If you have recessed fluorescent lighting in your kitchen or workshop, it's likely covered by an acrylic lighting panel that acts as a diffuser. Typically, these panels are less than 1/4-inch thick and dimpled on one side to better scatter the light. Some designer kitchens have an array of fluorescent lighting, arranged in a dome pattern and covered by Lumadome ceiling panels or some other brand.
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Acrylic panels don't last forever, and when one or more turn cloudy, they're ready to be replaced. The panels, though, come in standard sizes, which may not fit your fixtures. This means you'll have to cut them down, which can be done in one of several ways.
Best Way to Cut Light Diffuser Panels
Plaskolite, an Ohio-based brand that manufactures acrylic and polycarbonate lighting panels, describes the recommended cutting procedure in a YouTube video. This method, which is similar to cutting glass, requires a plastic cutting tool or a sharp utility knife, a straightedge and a pair of C-clamps.
First start by laying the plastic, dimple side down, flat on a work table. Measure the cut line with a tape measure, making marks on both ends of the panel with a felt-tip marker. Then, move the panel to the edge of the table, with the cutoff hanging over. Place a straightedge on the marks and use C-clamps to clamp the straightedge to the table. Tighten the clamps enough to hold both the straightedge and the panel together.
Using a plastic cutter or utility knife, score along the straightedge several times until the score line extends halfway through the panel. Gently break the panel along the line, starting at one end and working your way to the other.
Cutting Translucent Panels
The score-and-break method is time-consuming if the panels are thick, or if you have to cut several of them. It also won't work for curved cuts.
As an alternative, you can use a power saw to cut acrylic plastic sheets. If you do, A&C Plastics Inc. recommends using a scroll saw for straight and curved cuts, because it generates less heat than other saws and reduces the risk of melting.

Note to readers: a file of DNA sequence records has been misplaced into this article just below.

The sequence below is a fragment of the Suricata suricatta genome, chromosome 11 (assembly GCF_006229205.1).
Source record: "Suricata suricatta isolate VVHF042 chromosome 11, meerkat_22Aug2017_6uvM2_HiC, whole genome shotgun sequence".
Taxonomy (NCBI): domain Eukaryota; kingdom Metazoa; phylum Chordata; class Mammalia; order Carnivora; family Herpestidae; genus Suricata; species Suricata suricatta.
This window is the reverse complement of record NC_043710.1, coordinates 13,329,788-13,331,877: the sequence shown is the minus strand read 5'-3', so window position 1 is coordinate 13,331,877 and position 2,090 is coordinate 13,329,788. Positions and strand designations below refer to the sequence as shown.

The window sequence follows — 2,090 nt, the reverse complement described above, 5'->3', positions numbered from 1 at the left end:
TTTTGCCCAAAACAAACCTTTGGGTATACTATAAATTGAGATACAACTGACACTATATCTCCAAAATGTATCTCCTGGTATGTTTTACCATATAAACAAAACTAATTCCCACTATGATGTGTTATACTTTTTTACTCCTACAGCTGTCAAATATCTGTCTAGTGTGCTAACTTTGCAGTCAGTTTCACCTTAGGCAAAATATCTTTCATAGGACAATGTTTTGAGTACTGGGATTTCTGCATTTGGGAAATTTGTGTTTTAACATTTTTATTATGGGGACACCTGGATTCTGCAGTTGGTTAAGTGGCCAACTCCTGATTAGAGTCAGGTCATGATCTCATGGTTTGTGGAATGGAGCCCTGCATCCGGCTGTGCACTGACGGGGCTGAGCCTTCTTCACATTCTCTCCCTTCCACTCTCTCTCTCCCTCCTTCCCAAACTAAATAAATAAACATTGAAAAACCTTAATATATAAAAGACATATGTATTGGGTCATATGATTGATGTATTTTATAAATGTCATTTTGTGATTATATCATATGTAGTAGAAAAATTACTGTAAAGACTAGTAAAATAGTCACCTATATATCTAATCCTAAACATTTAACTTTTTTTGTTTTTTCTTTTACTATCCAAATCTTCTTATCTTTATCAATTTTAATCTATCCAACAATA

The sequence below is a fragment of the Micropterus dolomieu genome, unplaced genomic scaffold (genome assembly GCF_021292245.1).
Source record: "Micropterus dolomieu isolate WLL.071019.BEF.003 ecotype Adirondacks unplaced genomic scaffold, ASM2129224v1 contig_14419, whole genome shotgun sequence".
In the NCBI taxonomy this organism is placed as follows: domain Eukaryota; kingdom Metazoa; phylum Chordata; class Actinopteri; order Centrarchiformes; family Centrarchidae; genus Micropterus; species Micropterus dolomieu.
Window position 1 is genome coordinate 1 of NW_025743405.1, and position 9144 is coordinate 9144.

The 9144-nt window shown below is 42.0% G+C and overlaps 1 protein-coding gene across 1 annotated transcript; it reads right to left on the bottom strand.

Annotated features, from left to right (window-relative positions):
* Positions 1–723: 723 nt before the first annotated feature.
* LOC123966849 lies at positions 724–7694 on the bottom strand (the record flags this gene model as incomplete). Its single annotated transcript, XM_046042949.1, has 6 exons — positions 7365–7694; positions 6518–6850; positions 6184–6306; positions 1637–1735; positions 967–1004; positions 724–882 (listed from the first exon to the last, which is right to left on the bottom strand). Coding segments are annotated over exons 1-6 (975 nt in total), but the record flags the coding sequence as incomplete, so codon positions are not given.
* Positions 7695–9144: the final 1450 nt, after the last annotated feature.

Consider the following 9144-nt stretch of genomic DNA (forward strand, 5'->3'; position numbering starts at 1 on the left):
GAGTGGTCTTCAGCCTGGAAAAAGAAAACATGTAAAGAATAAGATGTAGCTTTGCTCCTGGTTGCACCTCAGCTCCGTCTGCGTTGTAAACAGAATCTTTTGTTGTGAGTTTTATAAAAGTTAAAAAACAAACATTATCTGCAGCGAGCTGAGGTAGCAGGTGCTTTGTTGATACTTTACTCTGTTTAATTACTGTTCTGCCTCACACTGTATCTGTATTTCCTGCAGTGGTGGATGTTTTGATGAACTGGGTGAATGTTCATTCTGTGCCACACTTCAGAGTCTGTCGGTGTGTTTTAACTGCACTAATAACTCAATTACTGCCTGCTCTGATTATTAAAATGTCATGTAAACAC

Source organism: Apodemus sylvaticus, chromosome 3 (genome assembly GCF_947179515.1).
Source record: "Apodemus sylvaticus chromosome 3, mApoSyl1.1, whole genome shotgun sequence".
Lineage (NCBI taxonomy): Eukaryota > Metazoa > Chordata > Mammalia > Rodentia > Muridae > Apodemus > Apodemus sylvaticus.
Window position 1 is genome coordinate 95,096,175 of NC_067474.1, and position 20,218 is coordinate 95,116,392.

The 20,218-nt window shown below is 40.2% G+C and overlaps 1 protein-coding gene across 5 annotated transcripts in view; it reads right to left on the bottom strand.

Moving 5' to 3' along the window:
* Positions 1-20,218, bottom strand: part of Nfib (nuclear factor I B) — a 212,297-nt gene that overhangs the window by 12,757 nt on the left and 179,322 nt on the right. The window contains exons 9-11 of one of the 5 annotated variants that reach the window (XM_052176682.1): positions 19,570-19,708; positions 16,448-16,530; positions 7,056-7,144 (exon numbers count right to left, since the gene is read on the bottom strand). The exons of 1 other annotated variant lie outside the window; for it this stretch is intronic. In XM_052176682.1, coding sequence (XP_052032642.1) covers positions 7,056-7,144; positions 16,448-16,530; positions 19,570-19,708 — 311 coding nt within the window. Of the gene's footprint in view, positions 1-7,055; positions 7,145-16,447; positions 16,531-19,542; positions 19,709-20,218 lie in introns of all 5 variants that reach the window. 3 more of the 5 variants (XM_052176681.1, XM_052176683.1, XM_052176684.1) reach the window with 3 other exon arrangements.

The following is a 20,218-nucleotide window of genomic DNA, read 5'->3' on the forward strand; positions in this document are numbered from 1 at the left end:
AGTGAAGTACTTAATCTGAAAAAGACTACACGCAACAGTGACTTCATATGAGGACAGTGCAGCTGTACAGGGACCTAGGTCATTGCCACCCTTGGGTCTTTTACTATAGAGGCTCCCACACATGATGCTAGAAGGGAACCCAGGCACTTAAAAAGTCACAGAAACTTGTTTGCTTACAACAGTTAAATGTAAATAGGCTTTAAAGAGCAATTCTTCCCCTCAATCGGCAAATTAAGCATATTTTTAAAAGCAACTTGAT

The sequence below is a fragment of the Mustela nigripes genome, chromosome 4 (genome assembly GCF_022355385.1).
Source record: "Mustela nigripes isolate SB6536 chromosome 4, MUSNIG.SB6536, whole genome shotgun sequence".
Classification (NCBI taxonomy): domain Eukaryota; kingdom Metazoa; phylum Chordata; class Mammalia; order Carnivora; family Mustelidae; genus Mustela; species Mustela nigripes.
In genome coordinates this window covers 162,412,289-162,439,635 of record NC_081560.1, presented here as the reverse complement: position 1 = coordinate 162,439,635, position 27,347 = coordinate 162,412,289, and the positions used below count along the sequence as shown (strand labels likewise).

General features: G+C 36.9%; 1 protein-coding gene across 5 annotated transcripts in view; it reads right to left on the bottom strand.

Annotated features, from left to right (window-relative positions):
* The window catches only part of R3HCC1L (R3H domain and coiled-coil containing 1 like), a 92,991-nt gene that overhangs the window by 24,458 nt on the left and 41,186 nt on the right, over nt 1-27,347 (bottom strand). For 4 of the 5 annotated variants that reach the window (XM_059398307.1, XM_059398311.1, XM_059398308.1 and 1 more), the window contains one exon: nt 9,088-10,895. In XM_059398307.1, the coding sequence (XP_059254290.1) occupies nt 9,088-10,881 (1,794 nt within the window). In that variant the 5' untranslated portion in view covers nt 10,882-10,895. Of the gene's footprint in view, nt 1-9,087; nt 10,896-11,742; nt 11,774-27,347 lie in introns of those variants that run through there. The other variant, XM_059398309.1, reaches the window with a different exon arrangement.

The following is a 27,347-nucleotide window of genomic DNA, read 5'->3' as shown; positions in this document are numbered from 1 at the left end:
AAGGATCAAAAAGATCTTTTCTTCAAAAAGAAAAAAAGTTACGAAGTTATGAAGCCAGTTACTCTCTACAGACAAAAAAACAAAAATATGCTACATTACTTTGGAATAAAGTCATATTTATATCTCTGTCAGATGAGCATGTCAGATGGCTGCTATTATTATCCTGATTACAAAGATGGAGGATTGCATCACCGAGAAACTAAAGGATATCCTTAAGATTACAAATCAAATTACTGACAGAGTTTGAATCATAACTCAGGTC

You can also use a table saw for cutting translucent panels, but you will need to make two retrofits to your tool. The first is to attach a flat strip of plywood to the fence to fill the gap between the bottom of the tool and the table, which will prevent the panel from going underneath the fence. The second would be to replace your utility blade with a laminate-cutting blade that has at least 80 teeth. Lay masking tape along the cut line and pause the cut if you see smoke, which indicates melting plastic, and resume when the plastic has cooled.
Other Methods to Cut Acrylic Panels
Thin lighting panels can chip in a table saw if you don't support them properly. To prevent this, you can cut them with a rotary tool, which is safer than a saw blade. Mark the cut line, clamp the panel to a work bench with the cutoff hanging over the edge, set the speed of the tool between 10,000 and 15,000 rpm and cut along the line.
If the only saw you have available is a circular saw, replace the blade with one that has at least 80 teeth, set the panel on a spare piece of plywood that you don't mind disfiguring and set the cutting depth of the saw to an 1/8 of an inch more than the thickness of the panel. Lay masking tape along the cut line, clamp the panel to the plywood and cut slowly, allowing the saw to bite into the plywood as it cuts.